Facebook Twitter Google Plus Vimeo Youtube Feed Feedburner

ROS LBoard 1

Dr M: Beware the perils of change

 | June 22, 2012

The former premier warns that political upheavals can stunt growth and exhorts Malaysians to vote wisely.

PETALING JAYA: Change in the political sphere has the potential to bring about perilous consequences for a nation, warned Dr Mahathir Mohamad.

Therefore, the former premier wanted wisdom to prevail when Malaysians cast their ballots in the next general election.

As the nation’s 13th national polls drew closer, Mahathir had upped the ante with regard to campaigning for Barisan Nasional, the coalition which he led for more than two decades.

Some attributed this to the 84-year-old former premier’s fear that his alleged skeletons might come tumbling out of his closet should the Anwar Ibrahim-led Pakatan Rakyat seize federal power.

“Some time between now and mid-2013, elections must be held,” said Mahathir in his blog.

“I hope the people will not be swayed by the campaign of hate but should make a proper assessment of the qualities of the people and parties which will contest.

“Think of the development and progress of this country and choose wisely,” he added.

During his term, critics had labelled Mahathir a dictator, but in his blog the former premier said many rich nations in the developing world remained backward and undeveloped due to politics as a result of “dictatorships or wrong ideas about the freedoms of democracy”.

In both cases, the former premier added, the love for self was greater than the love for nation.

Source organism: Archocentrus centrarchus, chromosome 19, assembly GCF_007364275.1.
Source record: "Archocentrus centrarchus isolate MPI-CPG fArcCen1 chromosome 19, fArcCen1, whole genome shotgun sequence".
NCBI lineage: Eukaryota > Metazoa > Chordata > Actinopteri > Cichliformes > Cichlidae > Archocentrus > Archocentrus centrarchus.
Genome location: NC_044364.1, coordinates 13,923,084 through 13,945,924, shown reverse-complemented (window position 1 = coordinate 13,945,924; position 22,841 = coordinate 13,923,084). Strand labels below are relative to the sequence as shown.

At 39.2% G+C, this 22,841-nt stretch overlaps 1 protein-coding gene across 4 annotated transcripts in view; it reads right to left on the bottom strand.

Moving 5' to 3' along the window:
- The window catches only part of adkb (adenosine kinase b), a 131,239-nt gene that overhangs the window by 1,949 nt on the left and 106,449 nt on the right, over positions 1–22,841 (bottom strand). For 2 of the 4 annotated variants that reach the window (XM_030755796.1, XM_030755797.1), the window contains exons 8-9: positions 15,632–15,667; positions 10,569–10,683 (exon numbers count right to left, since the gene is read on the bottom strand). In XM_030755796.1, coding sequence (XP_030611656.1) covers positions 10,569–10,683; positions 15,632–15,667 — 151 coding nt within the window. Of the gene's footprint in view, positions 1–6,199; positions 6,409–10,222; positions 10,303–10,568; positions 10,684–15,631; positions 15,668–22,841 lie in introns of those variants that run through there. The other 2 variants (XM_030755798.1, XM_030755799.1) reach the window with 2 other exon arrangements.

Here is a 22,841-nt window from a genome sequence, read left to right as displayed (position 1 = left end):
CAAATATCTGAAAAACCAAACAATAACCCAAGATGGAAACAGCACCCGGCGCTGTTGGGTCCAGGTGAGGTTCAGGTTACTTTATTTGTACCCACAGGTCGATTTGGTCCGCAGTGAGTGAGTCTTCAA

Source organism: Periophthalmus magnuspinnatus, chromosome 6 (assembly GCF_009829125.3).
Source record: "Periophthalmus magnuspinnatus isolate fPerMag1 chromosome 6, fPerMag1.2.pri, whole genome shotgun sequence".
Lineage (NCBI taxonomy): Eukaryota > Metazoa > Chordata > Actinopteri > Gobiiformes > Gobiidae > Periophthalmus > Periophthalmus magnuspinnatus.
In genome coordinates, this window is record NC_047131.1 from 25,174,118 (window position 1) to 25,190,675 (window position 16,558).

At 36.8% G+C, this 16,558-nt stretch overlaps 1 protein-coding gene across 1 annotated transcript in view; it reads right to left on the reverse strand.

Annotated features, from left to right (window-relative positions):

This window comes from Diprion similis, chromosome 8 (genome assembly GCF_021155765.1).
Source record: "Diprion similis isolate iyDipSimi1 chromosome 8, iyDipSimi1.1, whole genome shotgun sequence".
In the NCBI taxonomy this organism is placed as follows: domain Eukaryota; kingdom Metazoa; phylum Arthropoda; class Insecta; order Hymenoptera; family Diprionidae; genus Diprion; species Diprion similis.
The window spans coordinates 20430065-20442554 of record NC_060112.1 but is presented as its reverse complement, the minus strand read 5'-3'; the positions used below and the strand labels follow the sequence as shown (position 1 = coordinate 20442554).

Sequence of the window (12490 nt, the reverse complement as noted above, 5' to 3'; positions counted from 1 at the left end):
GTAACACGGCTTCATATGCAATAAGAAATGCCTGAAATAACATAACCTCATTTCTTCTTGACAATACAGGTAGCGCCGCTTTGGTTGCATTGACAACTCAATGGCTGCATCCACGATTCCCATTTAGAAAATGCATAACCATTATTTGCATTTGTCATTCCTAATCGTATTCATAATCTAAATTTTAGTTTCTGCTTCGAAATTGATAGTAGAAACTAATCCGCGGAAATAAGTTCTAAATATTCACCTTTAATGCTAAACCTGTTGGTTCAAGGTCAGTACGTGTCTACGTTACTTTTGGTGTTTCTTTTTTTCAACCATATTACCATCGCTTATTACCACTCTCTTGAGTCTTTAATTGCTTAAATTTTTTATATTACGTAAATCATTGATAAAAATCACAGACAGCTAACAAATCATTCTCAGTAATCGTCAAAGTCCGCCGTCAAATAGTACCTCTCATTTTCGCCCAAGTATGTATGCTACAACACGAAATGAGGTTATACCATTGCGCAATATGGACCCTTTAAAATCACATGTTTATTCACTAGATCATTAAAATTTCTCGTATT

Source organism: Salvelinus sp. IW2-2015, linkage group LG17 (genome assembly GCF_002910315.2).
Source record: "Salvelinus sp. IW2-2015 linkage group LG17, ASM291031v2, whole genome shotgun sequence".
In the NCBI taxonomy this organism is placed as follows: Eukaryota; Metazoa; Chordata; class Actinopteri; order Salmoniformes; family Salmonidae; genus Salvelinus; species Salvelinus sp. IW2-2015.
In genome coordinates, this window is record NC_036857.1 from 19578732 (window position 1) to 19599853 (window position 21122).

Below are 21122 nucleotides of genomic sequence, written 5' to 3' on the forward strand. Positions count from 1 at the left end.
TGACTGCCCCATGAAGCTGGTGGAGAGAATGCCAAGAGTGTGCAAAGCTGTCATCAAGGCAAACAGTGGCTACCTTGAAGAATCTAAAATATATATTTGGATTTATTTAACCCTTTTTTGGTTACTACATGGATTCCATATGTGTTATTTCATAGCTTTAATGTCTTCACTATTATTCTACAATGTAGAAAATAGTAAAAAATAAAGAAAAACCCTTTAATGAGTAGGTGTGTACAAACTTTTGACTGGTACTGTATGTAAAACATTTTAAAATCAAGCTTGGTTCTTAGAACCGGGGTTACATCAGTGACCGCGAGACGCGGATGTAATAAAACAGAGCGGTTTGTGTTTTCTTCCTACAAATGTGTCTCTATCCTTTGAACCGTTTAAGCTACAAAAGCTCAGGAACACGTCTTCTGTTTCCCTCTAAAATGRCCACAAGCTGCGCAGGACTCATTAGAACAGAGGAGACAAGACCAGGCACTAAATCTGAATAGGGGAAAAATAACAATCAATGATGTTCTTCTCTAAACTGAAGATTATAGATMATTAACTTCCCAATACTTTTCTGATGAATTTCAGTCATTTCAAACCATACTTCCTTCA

“Consequently, they will rather see their nations remaining poor and undeveloped as long as their selfish ambitions remain supreme,” he pointed out.

Vision 2020 at stake

Mahathir said that politics could also thwart his vision of Malaysia becoming a fully developed nation in 2020.

The former premier said that similar to the Arab Spring, there were some who were “bent on proving” that the Malaysian government was similar to the governments of these Arab nations.

“The government is being demonised despite the fact that this country with less resources than the Arab countries has developed beyond expectations…

“It has given its citizens a good life and has seen democratic election being held wherein the government party suffers serious losses and the opposition makes very substantial gains.

“In Malaysia, unlike in the authoritarian countries in the Arab world, there has never been elections in which the government gets 90% of the votes,” he added.

Mahathir said the fact that BN had won all the 12 previous general elections was frustrating for the opposition parties.

“But as much as the people can reject the government party, the people also have a right to return the same party in any election.

“What is important is that support for the party is due to its success in developing the nation and meeting the needs of the people,” he added.

Rural areas not neglected

In the aftermath of the Bersih 3.0 rally, the former premier was among those who claimed that it was designed to recreate an Arab Spring here to topple the BN government.

Meanwhile, Mahathir, known for his lack of tolerance for dissent, said the people had the right to criticise or even condemn the elected government.

“This is necessary to keep the government on the straight path,” he added.

In his blog, the former premier also wrote at length about the development in Malaysia, adding that rural areas were also not neglected.

The former premier said that he had visited numerous countries, but had never seen growth like in Malaysia.


Readers are required to have a valid Facebook account to comment on this story. We welcome your opinions to allow a healthy debate. We want our readers to be responsible while commenting and to consider how their views could be received by others. Please be polite and do not use swear words or crude or sexual language or defamatory words. FMT also holds the right to remove comments that violate the letter or spirit of the general commenting rules.

The views expressed in the contents are those of our users and do not necessarily reflect the views of FMT.